It should be noted that a survey of Michigan voters last year found the majority of people who identified themselves as Catholic approved of same-sex civil unions or marriage. But that’s not the Church’s official position.

Recently the Catholic Conference announced its advocacy priorities for the current legislative session.  Among the religious liberties it intends to defend is a 2004 amendment to the Michigan Constitution. That amendment defines marriage as between one woman and one man. It also bans recognition of similar unions- in other words Michigan cannot grant any of the rights or privileges of marriage to same-sex couples. No adoption rights. No survivor’s benefits. No health insurance for public employees.

But, some other religious organizations view same-sex marriage differently and feel gay, lesbian, bisexual, and transgender people should be treated equally under the law.

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Arts & Culture
7:50 am
Mon March 18, 2013

Northern Michigan tribe legalizes same sex marriage

Fred Harrington (left) leads a traditional Odawa wedding ceremony for Tim LaCroix (center left) and Gene Barfield (center right)
Emily Fox Michigan Radio

Audio story

A Native American tribe in northern Michigan has become one of the first in the nation to legalize same sex marriage.

The Tribal Chairman of the Little Traverse Bay Band of Odawa Indians signed a statute Friday to legalize same sex marriage. Just moments after Chairman Dexter McNamara gave the final swipe of his pen, he married two men from Boyne City.

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Politics & Government
5:35 pm
Fri March 15, 2013

Michigan tribe allows same-sex marriage, couple weds

Tim LaCroix (center left) and Gene Barfield (center right) are the first to legally marry under the Odawa tribe
Emily Fox Michigan Radio

Two men from Boyne City were the first same sex couple in Michigan to be legally married today.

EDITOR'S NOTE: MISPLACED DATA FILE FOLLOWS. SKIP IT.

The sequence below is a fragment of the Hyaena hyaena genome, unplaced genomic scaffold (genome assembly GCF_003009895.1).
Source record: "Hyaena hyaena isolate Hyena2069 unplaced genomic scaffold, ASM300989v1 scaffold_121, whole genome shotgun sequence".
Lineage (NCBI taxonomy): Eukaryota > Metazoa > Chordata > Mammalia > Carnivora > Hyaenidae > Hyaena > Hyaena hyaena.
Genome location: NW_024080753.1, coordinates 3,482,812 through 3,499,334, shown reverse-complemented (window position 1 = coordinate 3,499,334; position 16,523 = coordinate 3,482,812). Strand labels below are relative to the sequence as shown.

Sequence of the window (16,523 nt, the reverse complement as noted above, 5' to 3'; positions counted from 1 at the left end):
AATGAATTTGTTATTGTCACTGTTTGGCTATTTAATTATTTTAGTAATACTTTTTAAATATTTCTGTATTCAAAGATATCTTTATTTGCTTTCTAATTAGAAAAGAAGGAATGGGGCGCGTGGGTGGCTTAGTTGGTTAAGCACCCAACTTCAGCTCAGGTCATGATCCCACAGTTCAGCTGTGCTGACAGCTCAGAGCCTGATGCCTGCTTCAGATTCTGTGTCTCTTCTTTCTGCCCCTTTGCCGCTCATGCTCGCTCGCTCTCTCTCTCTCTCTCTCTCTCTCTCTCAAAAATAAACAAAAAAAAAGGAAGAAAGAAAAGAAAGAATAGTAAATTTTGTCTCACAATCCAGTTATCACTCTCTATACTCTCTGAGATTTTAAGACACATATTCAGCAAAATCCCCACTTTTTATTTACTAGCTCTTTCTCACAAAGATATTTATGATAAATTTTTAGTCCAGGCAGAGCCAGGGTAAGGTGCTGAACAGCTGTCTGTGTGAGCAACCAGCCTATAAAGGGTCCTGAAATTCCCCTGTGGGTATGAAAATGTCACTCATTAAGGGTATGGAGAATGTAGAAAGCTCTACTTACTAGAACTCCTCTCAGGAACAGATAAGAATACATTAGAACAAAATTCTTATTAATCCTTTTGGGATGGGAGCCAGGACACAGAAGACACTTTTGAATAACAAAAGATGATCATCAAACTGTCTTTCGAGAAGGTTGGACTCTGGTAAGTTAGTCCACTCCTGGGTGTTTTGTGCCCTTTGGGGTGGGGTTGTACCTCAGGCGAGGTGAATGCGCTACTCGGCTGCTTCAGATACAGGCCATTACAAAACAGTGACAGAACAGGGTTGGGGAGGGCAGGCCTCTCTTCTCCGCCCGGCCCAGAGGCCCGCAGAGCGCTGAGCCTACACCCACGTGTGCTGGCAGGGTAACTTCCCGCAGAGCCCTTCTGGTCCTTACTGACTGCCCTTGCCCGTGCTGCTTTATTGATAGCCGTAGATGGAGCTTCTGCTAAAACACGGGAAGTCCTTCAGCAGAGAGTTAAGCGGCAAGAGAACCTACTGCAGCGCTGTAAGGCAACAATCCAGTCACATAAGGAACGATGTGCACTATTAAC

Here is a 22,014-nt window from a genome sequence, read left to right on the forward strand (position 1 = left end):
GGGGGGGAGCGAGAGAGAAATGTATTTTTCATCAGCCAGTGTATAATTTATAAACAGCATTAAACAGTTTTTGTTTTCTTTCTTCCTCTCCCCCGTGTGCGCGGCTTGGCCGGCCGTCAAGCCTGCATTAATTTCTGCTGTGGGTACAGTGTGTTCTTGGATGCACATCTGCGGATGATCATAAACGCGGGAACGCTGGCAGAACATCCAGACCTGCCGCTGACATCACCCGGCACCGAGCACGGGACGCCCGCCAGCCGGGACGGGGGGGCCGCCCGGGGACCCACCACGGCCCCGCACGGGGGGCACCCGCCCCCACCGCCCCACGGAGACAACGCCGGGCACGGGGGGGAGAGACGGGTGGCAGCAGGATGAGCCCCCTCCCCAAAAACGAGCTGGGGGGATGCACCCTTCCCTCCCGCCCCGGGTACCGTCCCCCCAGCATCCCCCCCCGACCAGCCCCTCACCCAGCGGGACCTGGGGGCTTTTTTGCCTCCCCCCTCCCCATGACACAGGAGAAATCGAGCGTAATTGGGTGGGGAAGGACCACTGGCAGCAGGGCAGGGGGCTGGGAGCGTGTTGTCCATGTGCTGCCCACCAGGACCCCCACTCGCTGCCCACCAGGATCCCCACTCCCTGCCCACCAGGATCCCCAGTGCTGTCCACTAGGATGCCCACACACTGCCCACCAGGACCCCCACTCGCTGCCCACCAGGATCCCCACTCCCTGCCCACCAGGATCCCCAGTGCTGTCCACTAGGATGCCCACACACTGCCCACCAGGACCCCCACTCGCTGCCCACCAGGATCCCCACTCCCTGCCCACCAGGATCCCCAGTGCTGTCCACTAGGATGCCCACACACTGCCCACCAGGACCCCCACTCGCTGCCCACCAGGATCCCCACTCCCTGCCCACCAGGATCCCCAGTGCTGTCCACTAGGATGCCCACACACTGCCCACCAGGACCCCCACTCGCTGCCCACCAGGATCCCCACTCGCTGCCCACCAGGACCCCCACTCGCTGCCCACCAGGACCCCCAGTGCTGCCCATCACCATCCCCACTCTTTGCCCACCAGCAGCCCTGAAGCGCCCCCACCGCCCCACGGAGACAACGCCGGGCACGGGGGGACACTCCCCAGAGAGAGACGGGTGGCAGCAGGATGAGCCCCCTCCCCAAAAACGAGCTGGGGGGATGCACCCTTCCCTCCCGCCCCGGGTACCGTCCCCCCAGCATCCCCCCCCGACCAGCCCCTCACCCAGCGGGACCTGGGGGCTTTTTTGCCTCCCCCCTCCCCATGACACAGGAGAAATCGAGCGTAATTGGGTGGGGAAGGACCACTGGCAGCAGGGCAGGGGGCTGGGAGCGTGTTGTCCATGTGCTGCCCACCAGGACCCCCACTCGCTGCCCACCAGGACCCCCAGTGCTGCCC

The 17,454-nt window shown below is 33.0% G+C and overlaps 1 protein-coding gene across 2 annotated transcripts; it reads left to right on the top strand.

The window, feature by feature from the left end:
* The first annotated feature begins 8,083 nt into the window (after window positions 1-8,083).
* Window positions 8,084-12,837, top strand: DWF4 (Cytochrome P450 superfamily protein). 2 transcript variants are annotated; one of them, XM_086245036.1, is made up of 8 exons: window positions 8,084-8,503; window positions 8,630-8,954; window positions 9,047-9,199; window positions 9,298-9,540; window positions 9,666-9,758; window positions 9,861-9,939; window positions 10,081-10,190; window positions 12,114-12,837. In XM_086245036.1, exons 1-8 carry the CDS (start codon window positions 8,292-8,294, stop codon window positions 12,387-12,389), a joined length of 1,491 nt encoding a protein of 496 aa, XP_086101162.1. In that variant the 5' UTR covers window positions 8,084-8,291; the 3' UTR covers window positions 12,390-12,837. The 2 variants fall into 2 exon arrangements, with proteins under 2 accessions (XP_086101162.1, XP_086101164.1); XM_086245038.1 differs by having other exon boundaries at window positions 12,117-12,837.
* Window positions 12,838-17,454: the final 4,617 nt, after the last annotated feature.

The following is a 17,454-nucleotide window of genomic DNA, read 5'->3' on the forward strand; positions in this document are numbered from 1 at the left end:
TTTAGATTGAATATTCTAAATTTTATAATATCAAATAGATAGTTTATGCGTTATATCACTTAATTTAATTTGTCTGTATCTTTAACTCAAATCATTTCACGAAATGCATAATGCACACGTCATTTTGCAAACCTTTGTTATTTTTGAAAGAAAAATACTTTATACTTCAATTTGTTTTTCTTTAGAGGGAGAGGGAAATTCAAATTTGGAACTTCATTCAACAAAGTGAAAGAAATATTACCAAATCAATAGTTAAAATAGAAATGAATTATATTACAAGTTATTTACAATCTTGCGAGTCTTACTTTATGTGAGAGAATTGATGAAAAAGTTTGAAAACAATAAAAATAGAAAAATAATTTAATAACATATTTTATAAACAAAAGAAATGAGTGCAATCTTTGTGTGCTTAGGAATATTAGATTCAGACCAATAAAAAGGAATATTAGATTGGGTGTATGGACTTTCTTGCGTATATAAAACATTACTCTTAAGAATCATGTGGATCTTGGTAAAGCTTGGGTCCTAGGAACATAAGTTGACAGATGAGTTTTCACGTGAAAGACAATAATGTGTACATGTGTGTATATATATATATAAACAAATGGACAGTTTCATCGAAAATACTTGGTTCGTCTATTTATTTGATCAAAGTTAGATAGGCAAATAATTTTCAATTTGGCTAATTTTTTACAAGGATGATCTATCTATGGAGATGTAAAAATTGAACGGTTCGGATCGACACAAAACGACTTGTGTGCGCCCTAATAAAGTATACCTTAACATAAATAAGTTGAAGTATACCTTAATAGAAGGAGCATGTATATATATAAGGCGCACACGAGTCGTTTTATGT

This came minutes after the Little Traverse Bay Band of Odawa Indians signed a statute to legalize gay marriage within the tribe.

Here's an on-air report I filed with sounds from the ceremony:

The Odawa tribe is the first tribe in Michigan and one of only three in the nation to legalize same sex marriage.

Denise Petoskey with the Odawa Tribe proposed the same sex marriage statute to the tribe last year.

“I’m just really excited and proud to be Odawa and I think it’s amazing and I hope other people take our lead,” said Petosky.

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Politics & Government
7:37 am
Thu March 14, 2013

In this morning's news: Detroit EM announcement, human trafficking, Odawa same-sex marriage

User: Brother O'Mara flickr

Governor Snyder expected to appoint an EM for Detroit today

Governor Rick Snyder is expected to announce his pick for Detroit's emergency manager today. As the Detroit Free Press reports,

"Snyder is widely expected to name high-powered Washington, D.C., lawyer Kevyn Orr, 54, who worked in a number of federal government roles and had a hand in Chrysler’s bankruptcy turnaround."

Commission will study human trafficking

"A commission will spend six months studying the problem of human trafficking and child prostitution in Michigan. The task force will then deliver a set of recommendations on new laws and ways to connect victims of human trafficking with help. Michigan Attorney General Bill Schuette convened the task force," Rick Pluta reports.

Odawa tribe to allow same-sex marriage

"The chairman of a northern Michigan Indian tribe says he'll sign a same-sex marriage bill Friday, then preside at the wedding of two men. The legislative body of the Little Traverse Bay Bands of Odawa Indians voted 5-4 on March 3 to amend the Harbor Springs-based tribe's laws to allow same-sex marriages," the Associated Press reports.

Politics & Government
9:36 am
Sat March 9, 2013

What happened this week? Carl Levin bows out, Detroit EM & same sex marriage challenge

Capitol Building, Lansing, MI
Matthileo Flickr

Each Saturday, Rina Miller and Jack Lessenberry look at some of the top regional news stories of the week.

Carl Levin won't run for re-election

We got a political bombshell this week when U.S. Senator Carl Levin (D-MI) said he won't run for re-election next year. But Lessenberry says this wasn't entirely unexpected. He expects a lot of people to run for Levin's seat including Congressman Gary Peters and Congressman Mike Rodgers.

Detroit prepares for an emergency manager

The Detroit City Council says "not so fast" when it comes to the governor’s appointment of an emergency manager. Mayor Bing says it's too late to resist the appointment. It's just going to happen. Lessenberry says the City Council may well appeal, but he doesn't expect the Governor to reverse his decision. "They are doing a pro-forma thing mainly for political consumption."

A challenge to Michigan's same-sex marriage ban